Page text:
An indigenous settlement used to be here before San Pedro de Heredia founded Cartagena de Indias in 1533. It soon developed and gained importance. Within decades, Cartagena was the major assembly point for the Spanish for the treasures they plundered in their newly found colonies in South America. Its main purpose was a trading port for gold and slaves. Consequently, it gained importance as the gateway for South America, but at the same time, as a prime target for pirates and foreign powers. Since the city became very prosperous, the appearance of the city was affected as well. The city was attacked, and sacked, several times, probably most infamously by Francis Drake who destroyed around a quarter of the city in 1586, including the cathedral. In order to defend the newly found wealth and prevent more disastrous attacks, the city needed to be defended. A wall was erected that surrounded the city, and various fortresses built to make conquering this important city next to impossible.
Its location near the mouth of the Magdalena river ensured the continued importance of Cartagena de Indias and the city continued to play a crucial role in the Spanish Empire. Eventually, the spirit of the people of Cartagena turned against the Spanish and they declared independence in 1810 as one of the first towns in the Americas, only to be reconquered a few years later. It was Simón Bolívar himself who not only liberated the city from the Spanish for good in 1821, but he also nicknamed the city La Heróica. Its success attracted people from many different backgrounds. Nowadays, the city is a major magnet for visitors. Horse-drawn carriages ply the streets, carrying tourists on a tour through the city. Souvenir sellers walk the streets in search of buyers, and there are plenty of restaurants to choose from. Much of the defensive walls still stand, and on top of part of them, people stroll before choosing a place to have dinner. Yes, the city has become very touristy, probably the most visited place of Colombia.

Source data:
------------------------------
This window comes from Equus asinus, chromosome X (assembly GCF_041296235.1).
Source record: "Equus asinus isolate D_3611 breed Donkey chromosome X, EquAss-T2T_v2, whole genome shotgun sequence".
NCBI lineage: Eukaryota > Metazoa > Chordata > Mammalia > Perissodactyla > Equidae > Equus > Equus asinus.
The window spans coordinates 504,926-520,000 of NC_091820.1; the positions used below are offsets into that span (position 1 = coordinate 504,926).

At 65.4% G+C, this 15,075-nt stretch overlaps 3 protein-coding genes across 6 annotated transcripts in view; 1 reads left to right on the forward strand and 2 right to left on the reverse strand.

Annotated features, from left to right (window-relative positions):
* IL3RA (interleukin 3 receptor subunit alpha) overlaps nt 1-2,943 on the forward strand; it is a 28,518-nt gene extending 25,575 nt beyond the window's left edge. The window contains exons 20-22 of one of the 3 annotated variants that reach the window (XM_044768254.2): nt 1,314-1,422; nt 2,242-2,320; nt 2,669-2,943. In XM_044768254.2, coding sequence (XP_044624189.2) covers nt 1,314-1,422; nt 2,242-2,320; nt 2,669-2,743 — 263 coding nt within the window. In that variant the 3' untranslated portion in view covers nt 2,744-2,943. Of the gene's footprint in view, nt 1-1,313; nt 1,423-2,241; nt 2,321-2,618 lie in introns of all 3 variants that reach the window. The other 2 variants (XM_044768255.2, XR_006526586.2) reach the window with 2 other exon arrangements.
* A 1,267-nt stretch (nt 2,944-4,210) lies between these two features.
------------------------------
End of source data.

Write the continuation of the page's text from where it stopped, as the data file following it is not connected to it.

My first exploration of Cartagena was in the late afternoon, and since I would be staying longer, I decided to just walk the streets of the colonial town, that was designated a World Heritage Site a long time ago, haphazardly. When I approached the Puerta del Reloj, the monumental statues in the Parque del Centenario and the road leading up to the gate immediately gave me a feeling of rich history of this city. The historic city centre has a perfect size for exploration on foot, and the best time to do so is either early in the morning or the last hours before sunset, when a golden light shines through the straight and winding streets of Cartagena, making the colourful houses and the flowers hanging from their balconies stand out. Criss-crossing the streets of this picturesque city took me to old churches, small squares, on top of the wall, in quiet streets, and the monument for India Catalina, the indigenous woman who worked as a translator for the Spanish conquerors who would ultimately eliminate her people. Even though the city is flooded with tourists, it is still possible to avoid the crowds and discover quiet spots in Cartagena.
Personal travel impressions both in words and images from Cartagena de Indias (). Clicking on the pictures enlarges them and enables you to send the picture as a free e-card or download it for personal use, for instance, on your weblog. Or click on the map above to visit more places close to Cartagena de Indias.
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